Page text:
The City of Fort Worth plans to continue seeking federal funding for the stalled Panther Island/Central City Flood Control project. The city argues that it is “essential to protecting our rapidly expanding population and economy,” but critics have long claimed it is primarily an economic development project to increase Fort Worth’s tax base while not really solving flooding problems.
The project reroutes the Trinity River in downtown Fort Worth to create the mixed-use Panther Island.
Federal funds were exhausted in 2019, and the project has received no additional federal funding in 2020. Planners were offered just $1.5 million in the 2020 budget to be used for a feasibility study as opposed to the $38 million originally requested, but declined to accept it.
“In the three years I’ve been affiliated with this group, we’ve received no funding,” said Trinity River Vision Authority board member James Hill at a board meeting on September 2.
In 2019, an independent consulting firm, Riveron, conducted a review that showed significant problems with the project’s management, governance, and transparency. It also estimates the project will likely cost nearly $1.2 billion to complete — roughly three times the original estimates.
Local Defense Industry
According to the city, “Fort Worth’s economic growth and development is inextricably tied to the health of America’s military and defense industries.”
The city’s lobbyists will place an emphasis on seeking appropriations for the “Future Vertical Lift” including the Bell “360 Invictus Helicopter” while continuing to promote support for the Naval Air Station Joint Reserve Base.
Over 28,000 jobs in Fort Worth are associated with aerospace, aviation, and the defense industry, the Texas Economic Development Corporation website reports.
Earlier this year, Bell Textron, which has been in Fort Worth since 1951, unveiled plans for its new 140,000-square-foot manufacturing technology facility in the northern section of the city.
Fort Worth plans to seek funding from the federal government this year in order to continue its regional transportation plan. This includes seeking money to “elevate I-35 in key places.”
According to the Texas Department of Transportation, construction began in September 2020 on I-35W from US 81/287 to Eagle Parkway to add four TEXpress Lanes, auxiliary lanes, and some frontage roads. It anticipates the project to be substantially complete in late 2023.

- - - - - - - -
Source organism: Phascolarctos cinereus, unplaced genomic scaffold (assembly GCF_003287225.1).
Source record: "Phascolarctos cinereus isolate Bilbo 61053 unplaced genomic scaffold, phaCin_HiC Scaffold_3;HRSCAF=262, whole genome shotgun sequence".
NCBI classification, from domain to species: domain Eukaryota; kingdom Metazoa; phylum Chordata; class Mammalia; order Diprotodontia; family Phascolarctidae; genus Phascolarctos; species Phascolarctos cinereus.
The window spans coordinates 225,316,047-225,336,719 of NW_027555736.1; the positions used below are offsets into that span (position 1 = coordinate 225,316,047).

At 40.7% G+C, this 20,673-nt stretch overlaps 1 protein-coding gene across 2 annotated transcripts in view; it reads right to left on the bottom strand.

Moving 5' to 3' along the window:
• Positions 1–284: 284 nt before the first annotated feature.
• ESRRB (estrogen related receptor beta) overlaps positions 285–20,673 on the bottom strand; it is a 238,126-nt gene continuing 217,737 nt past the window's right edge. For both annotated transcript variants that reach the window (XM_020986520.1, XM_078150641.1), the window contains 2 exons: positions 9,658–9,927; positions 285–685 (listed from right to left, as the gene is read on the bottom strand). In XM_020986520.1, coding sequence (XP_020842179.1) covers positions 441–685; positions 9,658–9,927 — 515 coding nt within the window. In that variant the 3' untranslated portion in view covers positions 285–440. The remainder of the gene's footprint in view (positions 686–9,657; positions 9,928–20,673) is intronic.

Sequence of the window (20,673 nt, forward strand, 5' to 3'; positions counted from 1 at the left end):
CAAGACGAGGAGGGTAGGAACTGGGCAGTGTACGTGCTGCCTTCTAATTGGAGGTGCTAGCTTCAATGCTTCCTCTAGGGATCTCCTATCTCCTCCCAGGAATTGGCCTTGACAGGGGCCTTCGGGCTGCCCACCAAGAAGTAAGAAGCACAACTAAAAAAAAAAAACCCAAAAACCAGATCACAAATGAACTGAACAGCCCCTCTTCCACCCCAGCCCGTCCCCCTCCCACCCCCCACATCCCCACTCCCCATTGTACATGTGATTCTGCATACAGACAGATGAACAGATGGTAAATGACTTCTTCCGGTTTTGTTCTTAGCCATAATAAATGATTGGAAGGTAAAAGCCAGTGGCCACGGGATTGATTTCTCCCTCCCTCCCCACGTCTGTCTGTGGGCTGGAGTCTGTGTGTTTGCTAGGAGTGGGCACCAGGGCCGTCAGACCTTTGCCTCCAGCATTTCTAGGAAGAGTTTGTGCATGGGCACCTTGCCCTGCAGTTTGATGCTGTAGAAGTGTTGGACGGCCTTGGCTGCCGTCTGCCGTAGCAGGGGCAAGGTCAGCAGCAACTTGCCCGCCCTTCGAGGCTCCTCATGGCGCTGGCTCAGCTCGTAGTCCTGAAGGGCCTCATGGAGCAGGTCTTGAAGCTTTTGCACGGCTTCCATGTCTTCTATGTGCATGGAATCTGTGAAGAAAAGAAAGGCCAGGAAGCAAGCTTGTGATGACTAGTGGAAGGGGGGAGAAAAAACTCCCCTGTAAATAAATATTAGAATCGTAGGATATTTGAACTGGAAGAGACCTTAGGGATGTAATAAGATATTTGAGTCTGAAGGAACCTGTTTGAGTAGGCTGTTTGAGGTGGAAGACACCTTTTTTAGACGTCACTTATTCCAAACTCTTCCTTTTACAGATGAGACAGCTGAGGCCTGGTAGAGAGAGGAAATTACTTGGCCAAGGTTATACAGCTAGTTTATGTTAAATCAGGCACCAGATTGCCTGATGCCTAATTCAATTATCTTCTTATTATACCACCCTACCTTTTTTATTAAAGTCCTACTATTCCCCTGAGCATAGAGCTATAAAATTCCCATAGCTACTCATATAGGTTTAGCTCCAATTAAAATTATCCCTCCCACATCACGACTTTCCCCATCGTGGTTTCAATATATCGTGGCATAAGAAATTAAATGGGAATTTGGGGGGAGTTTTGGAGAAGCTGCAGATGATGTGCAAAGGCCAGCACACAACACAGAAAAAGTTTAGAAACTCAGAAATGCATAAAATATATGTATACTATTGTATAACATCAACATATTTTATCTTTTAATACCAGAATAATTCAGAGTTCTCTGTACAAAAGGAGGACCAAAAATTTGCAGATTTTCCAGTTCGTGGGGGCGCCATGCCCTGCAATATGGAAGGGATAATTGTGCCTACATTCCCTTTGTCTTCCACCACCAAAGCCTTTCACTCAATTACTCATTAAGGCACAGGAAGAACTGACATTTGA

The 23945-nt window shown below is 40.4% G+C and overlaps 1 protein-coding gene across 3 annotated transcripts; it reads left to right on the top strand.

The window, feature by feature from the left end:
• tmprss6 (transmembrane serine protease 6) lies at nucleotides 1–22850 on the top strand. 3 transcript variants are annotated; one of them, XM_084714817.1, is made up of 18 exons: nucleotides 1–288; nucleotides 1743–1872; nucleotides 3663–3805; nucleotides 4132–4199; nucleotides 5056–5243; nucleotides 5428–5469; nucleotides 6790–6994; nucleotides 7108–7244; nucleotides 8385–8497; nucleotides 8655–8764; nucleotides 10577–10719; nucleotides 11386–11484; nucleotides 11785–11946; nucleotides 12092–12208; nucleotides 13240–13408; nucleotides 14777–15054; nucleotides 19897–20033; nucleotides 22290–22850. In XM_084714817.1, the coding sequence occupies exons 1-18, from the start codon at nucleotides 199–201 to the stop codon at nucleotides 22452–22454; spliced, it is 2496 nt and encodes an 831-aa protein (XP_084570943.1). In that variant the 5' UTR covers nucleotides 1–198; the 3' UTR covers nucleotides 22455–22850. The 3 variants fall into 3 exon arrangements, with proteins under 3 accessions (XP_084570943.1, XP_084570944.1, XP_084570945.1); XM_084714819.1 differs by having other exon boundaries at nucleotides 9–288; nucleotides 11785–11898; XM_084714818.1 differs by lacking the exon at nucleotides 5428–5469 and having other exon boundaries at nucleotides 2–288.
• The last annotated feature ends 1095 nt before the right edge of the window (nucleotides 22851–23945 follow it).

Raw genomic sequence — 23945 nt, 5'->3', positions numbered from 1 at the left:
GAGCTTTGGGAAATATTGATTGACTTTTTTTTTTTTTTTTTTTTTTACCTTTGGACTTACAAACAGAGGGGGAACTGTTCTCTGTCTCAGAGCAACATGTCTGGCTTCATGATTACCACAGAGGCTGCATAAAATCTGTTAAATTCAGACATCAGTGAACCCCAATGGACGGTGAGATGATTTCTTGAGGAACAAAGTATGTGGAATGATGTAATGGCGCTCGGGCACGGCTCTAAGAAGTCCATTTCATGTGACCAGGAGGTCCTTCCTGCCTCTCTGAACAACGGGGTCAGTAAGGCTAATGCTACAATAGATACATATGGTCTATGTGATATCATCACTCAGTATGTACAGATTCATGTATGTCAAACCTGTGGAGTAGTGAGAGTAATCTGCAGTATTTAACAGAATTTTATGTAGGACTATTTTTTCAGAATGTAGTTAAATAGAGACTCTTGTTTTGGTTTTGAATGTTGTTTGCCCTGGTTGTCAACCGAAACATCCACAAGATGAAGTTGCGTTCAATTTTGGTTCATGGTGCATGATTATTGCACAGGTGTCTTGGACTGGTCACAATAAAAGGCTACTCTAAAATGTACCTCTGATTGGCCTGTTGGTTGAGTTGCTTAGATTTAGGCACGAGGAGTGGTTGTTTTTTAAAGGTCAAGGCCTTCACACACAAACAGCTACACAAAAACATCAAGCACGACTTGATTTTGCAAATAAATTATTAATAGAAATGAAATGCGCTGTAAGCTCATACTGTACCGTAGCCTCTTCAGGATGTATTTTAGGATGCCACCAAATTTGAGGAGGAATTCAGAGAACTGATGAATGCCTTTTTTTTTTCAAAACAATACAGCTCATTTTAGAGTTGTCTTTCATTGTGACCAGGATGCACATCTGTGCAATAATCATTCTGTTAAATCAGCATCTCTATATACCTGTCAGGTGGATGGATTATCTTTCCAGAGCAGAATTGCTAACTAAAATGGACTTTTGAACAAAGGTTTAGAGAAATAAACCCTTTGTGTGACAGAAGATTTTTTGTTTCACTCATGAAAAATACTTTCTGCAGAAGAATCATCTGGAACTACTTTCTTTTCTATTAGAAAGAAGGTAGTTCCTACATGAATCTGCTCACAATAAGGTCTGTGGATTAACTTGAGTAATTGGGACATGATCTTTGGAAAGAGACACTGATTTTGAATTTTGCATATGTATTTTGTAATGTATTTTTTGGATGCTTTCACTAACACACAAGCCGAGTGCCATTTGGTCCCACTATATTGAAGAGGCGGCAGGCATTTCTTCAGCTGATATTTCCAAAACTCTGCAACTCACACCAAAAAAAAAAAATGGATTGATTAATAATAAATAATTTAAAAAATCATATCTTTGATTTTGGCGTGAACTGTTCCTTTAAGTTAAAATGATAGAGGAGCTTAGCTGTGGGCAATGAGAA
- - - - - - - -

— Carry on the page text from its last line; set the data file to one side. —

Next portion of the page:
But highway funding isn’t the city’s only transportation priority. It will seek money for “robust passenger rail that spans the city, enhanced public transportation systems, and alternative transit opportunities.”
Trinity Metro recently announced an extension of its commuter TEXRail line into the medical district of Fort Worth. The total cost for the two-mile track extension is about $120 million, with $58.9 million coming from the Texas Department of Transportation and Federal Transit Administration. The other $61.1 million must come from local matching funds.
In its second year of operation, the TEXRail commuter rail that runs from downtown Fort Worth to the Dallas-Fort Worth International Airport has seen a significant decline in ridership.
Transit ridership across the DFW region was down 57 percent in September, Michael Morris, Transportation Director at the North Central Texas Council of Governments, reported at the Regional Transportation Council meeting recently.
“Until we see a return of commuters, it will not improve,” he said, adding that he believes it is a temporary situation.
Corley Pipes Consulting continues as the lobbyists for the city of Fort Worth before the U.S. House of Representatives and Senate. The group has been paid $160,000 per year for its services over the last several years, although the amount was reduced in 2020.
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Kim Roberts is a regional reporter for the Texan in the DFW metroplex area where she has lived for over twenty years. She has a Juris Doctor from Baylor University Law School and a Bachelor's in government from Angelo State University. In her free time, Kim home schools her daughter and coaches high school extemporaneous speaking and apologetics. She has been happily married to her husband for 23 years, has three wonderful children, and two dogs.